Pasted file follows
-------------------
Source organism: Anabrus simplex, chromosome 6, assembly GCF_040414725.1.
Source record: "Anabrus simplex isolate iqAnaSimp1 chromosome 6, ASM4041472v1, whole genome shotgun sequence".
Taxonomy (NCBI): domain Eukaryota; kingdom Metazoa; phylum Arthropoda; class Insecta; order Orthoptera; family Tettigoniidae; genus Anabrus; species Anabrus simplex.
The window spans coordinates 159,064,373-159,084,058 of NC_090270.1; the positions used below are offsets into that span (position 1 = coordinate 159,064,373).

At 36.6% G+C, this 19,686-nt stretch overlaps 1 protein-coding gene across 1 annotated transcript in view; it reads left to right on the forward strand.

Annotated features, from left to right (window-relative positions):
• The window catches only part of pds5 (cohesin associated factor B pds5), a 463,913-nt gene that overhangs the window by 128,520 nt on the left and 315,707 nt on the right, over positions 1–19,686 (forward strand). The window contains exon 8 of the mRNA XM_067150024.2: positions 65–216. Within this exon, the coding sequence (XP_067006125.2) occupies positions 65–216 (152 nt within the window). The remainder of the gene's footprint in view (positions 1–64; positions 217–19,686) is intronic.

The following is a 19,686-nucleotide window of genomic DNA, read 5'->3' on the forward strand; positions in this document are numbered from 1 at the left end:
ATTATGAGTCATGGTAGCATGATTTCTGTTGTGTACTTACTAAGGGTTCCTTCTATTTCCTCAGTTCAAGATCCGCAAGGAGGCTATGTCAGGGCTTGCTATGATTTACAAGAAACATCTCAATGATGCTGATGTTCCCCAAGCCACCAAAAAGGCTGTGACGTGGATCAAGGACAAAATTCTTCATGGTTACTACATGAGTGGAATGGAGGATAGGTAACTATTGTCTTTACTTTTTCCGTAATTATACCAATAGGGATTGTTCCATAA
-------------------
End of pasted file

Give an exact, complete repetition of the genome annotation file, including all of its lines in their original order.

Source organism: Anabrus simplex, chromosome 6, assembly GCF_040414725.1.
Source record: "Anabrus simplex isolate iqAnaSimp1 chromosome 6, ASM4041472v1, whole genome shotgun sequence".
Taxonomy (NCBI): domain Eukaryota; kingdom Metazoa; phylum Arthropoda; class Insecta; order Orthoptera; family Tettigoniidae; genus Anabrus; species Anabrus simplex.
The window spans coordinates 159,064,373-159,084,058 of NC_090270.1; the positions used below are offsets into that span (position 1 = coordinate 159,064,373).

At 36.6% G+C, this 19,686-nt stretch overlaps 1 protein-coding gene across 1 annotated transcript in view; it reads left to right on the forward strand.

Annotated features, from left to right (window-relative positions):
• The window catches only part of pds5 (cohesin associated factor B pds5), a 463,913-nt gene that overhangs the window by 128,520 nt on the left and 315,707 nt on the right, over positions 1–19,686 (forward strand). The window contains exon 8 of the mRNA XM_067150024.2: positions 65–216. Within this exon, the coding sequence (XP_067006125.2) occupies positions 65–216 (152 nt within the window). The remainder of the gene's footprint in view (positions 1–64; positions 217–19,686) is intronic.

The following is a 19,686-nucleotide window of genomic DNA, read 5'->3' on the forward strand; positions in this document are numbered from 1 at the left end:
ATTATGAGTCATGGTAGCATGATTTCTGTTGTGTACTTACTAAGGGTTCCTTCTATTTCCTCAGTTCAAGATCCGCAAGGAGGCTATGTCAGGGCTTGCTATGATTTACAAGAAACATCTCAATGATGCTGATGTTCCCCAAGCCACCAAAAAGGCTGTGACGTGGATCAAGGACAAAATTCTTCATGGTTACTACATGAGTGGAATGGAGGATAGGTAACTATTGTCTTTACTTTTTCCGTAATTATACCAATAGGGATTGTTCCATAA